Vélizy-Villacoublay bruised by the bombing

In parallel with the implantation of aeronautical factories, the military face of Vélizy-Villacoublay, initiated as early as 1910, became clear after the first world war. In 1936, the air base was created. The establishment of the Center for Aircraft Equipment Testing (CEMA) was accompanied in 1937 by the creation of the famous "ministerial squadron".

When the Second World War broke out, the Villacoublay air base was already a strategic center of French military defense. It is therefore not surprising that the Germans, after bombing the ground on June 3, 1940, invest the base on June 13. It soon became the new symbol of Nazi air power and a privileged target of the Allied forces. The base is experiencing eight waves of bombing from June 1943. Its immediate proximity to the city of Vélizy-Villacoublay is at the origin of the partial destruction of the dwellings. The 24th of August 1943 thus remains marked in the history of the city as the most destructive and murderous attack.

A city declared Urbanization Zone in Priority (ZUP)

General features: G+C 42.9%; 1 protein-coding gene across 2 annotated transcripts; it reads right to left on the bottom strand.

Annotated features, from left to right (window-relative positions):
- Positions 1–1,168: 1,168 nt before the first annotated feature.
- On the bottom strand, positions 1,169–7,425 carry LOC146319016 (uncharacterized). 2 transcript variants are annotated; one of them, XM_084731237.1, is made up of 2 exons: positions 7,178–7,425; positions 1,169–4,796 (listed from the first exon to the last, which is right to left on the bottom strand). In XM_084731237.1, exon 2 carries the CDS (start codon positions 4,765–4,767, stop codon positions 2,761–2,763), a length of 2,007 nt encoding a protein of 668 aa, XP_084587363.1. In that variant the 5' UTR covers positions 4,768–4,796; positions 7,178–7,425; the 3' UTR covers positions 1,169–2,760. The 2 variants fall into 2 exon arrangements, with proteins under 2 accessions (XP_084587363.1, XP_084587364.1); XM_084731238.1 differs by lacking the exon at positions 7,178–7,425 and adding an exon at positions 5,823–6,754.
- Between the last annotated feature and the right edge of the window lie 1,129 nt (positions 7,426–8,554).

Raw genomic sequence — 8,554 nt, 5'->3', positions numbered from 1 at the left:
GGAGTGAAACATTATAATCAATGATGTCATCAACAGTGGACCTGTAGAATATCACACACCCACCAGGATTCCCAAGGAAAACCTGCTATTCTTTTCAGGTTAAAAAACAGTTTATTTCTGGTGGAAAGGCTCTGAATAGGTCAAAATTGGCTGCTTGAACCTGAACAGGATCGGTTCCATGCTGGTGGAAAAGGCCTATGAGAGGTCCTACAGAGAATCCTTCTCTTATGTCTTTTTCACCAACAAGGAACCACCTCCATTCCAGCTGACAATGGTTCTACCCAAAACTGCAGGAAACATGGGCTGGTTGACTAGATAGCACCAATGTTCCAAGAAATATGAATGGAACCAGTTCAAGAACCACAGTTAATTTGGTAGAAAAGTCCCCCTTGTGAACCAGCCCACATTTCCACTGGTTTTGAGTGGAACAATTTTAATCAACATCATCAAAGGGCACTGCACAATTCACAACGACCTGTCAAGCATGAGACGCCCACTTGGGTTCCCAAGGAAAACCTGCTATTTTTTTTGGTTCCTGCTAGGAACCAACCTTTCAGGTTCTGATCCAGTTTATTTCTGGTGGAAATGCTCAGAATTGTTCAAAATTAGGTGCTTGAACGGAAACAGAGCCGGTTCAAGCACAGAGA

In 1952, in his speech on the occasion of the handing over of the Croix de Guerre to the city, General de Division Aérienne Gelée summed up the war: "46 killed, 104 wounded, a hundred deportees, including 5 Deaths in deportation, 140 buildings destroyed".

On September 11, 1945, following the creation of the Ministry of Reconstruction and Urbanism, Vélizy-Villacoublay is classified among the affected cities. This measure will subsequently favor the urban development of the municipality. In 1958, the area encompassing the towns of Vélizy-Villacoublay, Jouy-en-Josas, Clamart, Meudon and Bièvres was declared an Urbanization Zone in Priority. This revolutionary tool makes it possible to launch unprecedented projects and create on a blank space several thousand dwellings in the form of large collective complexes. The future of Vélizy-Villacoublay is emerging.

Une ville déclarée Zone à Urbaniser en Priorité (ZUP)

En 1952, dans son discours prononcé à l'occasion de la remise de la Croix de Guerre à la ville, le Général de Division Aérienne Gelée dresse le bilan de la guerre : « 46 tués, 104 blessés, une centaine de déportés, dont 5 morts en déportation, 140 immeubles détruits ».

Le 11 septembre 1945, à la suite de la création du Ministère de la Reconstruction et de l'Urbanisme, Vélizy-Villacoublay est classée parmi les villes sinistrées. Cette mesure privilégiera par la suite le développement urbain de la commune. En 1958, la zone englobant les communes de Vélizy-Villacoublay, Jouy-en-Josas, Clamart, Meudon et Bièvres est déclarée Zone à Urbaniser en Priorité. Cet outil révolutionnaire permet de lancer des chantiers sans précédent et de créer sur un espace vierge plusieurs milliers de logements sous forme de grands ensembles collectifs. L'avenir de Vélizy-Villacoublay se dessine.